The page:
Cabillas, le aplaudo por su integridad. No solo hacia un bellisimo producto pero, al momento cuando todos nosotros estabamos zelosos for su destreza and maestria, usted indico que las resultas no eran de la calidad que buscaba. Muchos alardearian, especialmente en la luz de nuestra fascinacion y admiracion. Hay pocos en HeadFi quienes admitirian publicamente que el experimento no resultaba como se anticipaba. Usted tiene integridad. No abandone cuando esta tan cerca a la meta.
I agree with Cabillas that aluminum, by itself, may be beautiful but is problematic. Grado's most sought-after headphones are the PS1 and the HP1000, two aluminum headphones. What they fetch in the used market - $3,000 and $2,000 respectively - has created a chicken-and-egg paradox. Are they sought after because they're so great or are they presumed great because they're so sought after? Aluminum brings out details that are wonderful. Listening to it reminded me of the HD800 in speed (decay rate) and soundstage. But, and this is a big hairy but, a little aluminum goes a long, long way. This may be the reason Grado put a plastic ring smack dab into the middle of the SR325. He may have been trying to deal with an HF overdose. In fact, the SR325 has inspired a great divide between lovers and haters. At the very least, people looking to go "full aluminum" should keep in mind that Grado paired these with flats, and probably for good reason. My best experience with the "full aluminum" rings was with the bigger, thicker, ones and with pads pressed up against them rather than mounted on first-shell driver platform. Doing so kept the HF in check.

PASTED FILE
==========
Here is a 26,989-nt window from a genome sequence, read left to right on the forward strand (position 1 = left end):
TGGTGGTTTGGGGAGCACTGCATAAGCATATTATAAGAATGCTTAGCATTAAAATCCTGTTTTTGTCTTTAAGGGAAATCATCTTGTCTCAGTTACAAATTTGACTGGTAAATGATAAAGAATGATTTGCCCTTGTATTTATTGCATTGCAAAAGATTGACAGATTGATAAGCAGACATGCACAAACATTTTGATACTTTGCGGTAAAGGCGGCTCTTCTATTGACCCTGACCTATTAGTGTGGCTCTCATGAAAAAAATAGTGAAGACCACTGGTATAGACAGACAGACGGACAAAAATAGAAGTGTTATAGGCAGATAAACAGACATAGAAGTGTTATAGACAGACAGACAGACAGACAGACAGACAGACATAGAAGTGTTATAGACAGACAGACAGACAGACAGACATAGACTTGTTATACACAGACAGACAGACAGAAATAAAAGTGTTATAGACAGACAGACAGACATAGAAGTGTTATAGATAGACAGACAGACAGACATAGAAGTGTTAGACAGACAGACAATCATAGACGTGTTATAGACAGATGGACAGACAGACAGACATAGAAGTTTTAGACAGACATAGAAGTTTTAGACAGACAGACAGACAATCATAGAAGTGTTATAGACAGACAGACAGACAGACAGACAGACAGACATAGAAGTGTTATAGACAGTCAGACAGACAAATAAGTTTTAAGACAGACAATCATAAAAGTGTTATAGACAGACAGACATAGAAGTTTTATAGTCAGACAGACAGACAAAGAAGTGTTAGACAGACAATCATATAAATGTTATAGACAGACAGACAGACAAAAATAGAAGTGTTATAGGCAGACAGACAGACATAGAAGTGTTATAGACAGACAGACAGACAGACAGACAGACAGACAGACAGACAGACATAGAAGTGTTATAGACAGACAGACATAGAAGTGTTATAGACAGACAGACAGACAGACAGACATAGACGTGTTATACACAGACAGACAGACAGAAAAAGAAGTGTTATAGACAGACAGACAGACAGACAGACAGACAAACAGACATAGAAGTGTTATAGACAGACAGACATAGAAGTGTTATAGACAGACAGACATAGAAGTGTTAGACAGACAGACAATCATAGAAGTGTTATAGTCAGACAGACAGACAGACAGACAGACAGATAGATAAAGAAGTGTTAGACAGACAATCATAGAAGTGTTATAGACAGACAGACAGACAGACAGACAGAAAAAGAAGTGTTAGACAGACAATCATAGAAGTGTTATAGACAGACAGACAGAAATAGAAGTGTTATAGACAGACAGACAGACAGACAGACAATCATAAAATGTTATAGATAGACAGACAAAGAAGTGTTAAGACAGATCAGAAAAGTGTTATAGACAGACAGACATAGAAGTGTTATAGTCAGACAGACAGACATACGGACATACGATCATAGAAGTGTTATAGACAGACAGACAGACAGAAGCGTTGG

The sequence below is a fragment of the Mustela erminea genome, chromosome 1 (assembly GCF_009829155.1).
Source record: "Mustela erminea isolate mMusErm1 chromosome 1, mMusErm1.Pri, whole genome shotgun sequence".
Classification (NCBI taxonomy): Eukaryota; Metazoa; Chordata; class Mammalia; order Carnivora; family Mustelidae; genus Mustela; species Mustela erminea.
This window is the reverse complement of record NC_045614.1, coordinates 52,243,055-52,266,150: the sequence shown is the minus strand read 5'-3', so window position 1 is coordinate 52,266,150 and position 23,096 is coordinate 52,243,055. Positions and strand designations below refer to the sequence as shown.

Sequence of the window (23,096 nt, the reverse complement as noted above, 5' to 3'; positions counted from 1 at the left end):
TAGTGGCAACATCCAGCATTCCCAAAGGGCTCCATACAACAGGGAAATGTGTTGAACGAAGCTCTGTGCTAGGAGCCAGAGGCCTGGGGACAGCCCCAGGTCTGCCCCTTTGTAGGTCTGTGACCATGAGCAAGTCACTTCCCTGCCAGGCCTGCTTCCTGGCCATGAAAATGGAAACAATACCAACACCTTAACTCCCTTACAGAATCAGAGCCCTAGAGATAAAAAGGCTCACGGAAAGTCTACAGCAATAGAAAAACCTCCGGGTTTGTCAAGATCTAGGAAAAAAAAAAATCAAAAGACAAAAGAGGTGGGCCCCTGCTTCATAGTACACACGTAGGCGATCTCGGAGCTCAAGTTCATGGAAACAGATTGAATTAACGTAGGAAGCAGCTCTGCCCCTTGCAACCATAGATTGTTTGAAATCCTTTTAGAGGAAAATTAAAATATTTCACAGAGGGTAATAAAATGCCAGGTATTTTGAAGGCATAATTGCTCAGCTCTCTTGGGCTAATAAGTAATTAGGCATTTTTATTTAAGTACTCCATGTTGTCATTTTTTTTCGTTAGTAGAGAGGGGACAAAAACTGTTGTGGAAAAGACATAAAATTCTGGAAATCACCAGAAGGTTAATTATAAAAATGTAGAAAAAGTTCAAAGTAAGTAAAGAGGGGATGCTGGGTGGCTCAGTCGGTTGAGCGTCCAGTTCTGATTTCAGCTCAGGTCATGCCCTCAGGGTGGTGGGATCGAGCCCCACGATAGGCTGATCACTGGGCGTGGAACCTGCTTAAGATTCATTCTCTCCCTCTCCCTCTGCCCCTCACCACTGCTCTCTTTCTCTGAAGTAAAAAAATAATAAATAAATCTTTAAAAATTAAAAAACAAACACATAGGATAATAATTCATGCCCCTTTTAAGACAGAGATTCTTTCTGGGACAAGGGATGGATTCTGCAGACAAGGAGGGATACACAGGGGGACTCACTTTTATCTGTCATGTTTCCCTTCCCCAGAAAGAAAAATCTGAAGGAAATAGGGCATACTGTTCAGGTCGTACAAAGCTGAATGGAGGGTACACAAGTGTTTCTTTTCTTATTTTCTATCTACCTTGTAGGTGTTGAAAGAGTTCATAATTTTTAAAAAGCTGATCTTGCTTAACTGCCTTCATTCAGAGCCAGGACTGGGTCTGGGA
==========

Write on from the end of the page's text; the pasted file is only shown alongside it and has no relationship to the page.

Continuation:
In this way, John Grado's greatest achievement may have been not only to move to wood (with the RS1) but to have come back to aluminum with a trick old Joe never tried. The HF2 and the PS1000 use a hybrid design to get the best of both worlds. And while that may sound like sonic mud, it isn't. Having tried the aluminum, I have to say that there's dazzle in the metal that I don't want to give up. But having heard what happens when you go "all in" with aluminum, I'm inclined to agree that aluminum alone is not the answer. It's wonderful fast and brings out excellent soundstage artifacts but you can have too much of a good thing. Tonewood - whether it's mahogany, rosewood, cocobolo, et cetera - brings out a dark texture that provides exquisite bass. By itself, the wood may leave you feeling that some of the top end is muted, which is one reason Grado has pushed the jumbo pads. But if you pair the wood and the aluminum you get both and you don't need flats or jumbos.
I savor what Cabillas will turn in for a hybrid design. His workmanship is impeccable and even if he gives the credit to professionals, somebody had to tell them what to create. His design is an inspiration and a reminder that this thread is good for the soul.